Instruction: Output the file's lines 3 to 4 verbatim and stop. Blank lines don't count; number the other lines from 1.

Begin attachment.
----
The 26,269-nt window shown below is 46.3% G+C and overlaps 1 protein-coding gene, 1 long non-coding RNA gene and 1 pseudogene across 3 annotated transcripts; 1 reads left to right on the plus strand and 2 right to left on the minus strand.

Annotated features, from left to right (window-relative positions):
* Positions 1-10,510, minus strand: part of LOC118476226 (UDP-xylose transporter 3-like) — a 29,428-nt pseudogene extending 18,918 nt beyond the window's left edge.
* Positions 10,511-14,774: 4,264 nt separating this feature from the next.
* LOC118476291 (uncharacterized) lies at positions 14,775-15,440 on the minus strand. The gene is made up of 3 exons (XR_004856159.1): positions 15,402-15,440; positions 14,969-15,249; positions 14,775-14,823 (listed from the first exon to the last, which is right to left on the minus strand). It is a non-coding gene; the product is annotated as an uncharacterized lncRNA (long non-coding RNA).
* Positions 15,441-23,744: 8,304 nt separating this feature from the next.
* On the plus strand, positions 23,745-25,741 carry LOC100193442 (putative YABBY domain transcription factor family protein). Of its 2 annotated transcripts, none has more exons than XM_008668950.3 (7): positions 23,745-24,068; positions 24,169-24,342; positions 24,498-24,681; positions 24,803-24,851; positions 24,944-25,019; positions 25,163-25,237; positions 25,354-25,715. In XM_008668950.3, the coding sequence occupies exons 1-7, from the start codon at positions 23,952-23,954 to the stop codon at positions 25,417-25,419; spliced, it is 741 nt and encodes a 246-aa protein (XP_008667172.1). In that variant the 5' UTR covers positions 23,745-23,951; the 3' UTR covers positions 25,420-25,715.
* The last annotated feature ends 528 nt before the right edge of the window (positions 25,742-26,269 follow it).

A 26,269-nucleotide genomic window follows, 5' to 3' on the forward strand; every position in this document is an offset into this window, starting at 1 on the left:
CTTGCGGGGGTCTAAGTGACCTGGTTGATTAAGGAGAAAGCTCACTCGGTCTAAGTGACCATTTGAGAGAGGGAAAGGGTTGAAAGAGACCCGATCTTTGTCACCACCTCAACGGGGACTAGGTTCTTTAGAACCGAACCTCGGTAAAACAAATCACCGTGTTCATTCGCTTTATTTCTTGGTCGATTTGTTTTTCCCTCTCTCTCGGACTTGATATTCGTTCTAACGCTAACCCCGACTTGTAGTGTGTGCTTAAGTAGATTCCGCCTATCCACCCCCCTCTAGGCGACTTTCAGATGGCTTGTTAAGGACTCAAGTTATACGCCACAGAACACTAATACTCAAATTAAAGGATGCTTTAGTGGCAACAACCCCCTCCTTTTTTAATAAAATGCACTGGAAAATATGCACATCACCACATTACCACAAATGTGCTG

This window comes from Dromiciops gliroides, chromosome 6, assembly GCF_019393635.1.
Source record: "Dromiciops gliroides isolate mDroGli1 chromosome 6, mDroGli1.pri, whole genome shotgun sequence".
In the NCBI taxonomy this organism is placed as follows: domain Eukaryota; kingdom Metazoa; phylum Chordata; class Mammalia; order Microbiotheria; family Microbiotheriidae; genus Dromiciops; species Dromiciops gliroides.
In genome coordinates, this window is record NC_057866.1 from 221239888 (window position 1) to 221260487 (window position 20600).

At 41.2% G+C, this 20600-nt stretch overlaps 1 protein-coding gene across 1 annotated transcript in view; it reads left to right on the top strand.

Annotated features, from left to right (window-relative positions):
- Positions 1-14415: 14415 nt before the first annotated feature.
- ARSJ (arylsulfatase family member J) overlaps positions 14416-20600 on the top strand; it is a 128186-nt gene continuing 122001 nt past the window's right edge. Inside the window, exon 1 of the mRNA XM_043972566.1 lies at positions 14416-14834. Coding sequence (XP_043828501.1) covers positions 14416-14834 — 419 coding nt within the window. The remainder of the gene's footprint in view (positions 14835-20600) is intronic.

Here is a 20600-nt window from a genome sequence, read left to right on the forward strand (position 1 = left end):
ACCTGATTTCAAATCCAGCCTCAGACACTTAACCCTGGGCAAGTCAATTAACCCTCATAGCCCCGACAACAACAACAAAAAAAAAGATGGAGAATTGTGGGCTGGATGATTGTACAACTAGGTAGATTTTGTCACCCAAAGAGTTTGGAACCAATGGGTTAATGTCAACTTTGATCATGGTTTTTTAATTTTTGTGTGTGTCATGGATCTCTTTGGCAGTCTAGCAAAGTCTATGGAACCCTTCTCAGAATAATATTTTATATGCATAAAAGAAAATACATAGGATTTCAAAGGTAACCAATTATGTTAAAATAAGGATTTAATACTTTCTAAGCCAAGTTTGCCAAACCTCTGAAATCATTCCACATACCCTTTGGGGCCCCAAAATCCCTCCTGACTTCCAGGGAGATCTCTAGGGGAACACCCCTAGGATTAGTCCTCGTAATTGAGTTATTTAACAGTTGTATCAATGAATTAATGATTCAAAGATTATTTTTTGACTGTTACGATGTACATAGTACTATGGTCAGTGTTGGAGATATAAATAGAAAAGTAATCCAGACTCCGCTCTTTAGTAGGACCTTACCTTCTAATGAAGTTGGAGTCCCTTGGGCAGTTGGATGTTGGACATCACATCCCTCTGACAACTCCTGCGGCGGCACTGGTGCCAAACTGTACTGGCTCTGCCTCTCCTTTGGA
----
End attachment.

* Positions 1-10,510, minus strand: part of LOC118476226 (UDP-xylose transporter 3-like) — a 29,428-nt pseudogene extending 18,918 nt beyond the window's left edge.
* Positions 10,511-14,774: 4,264 nt separating this feature from the next.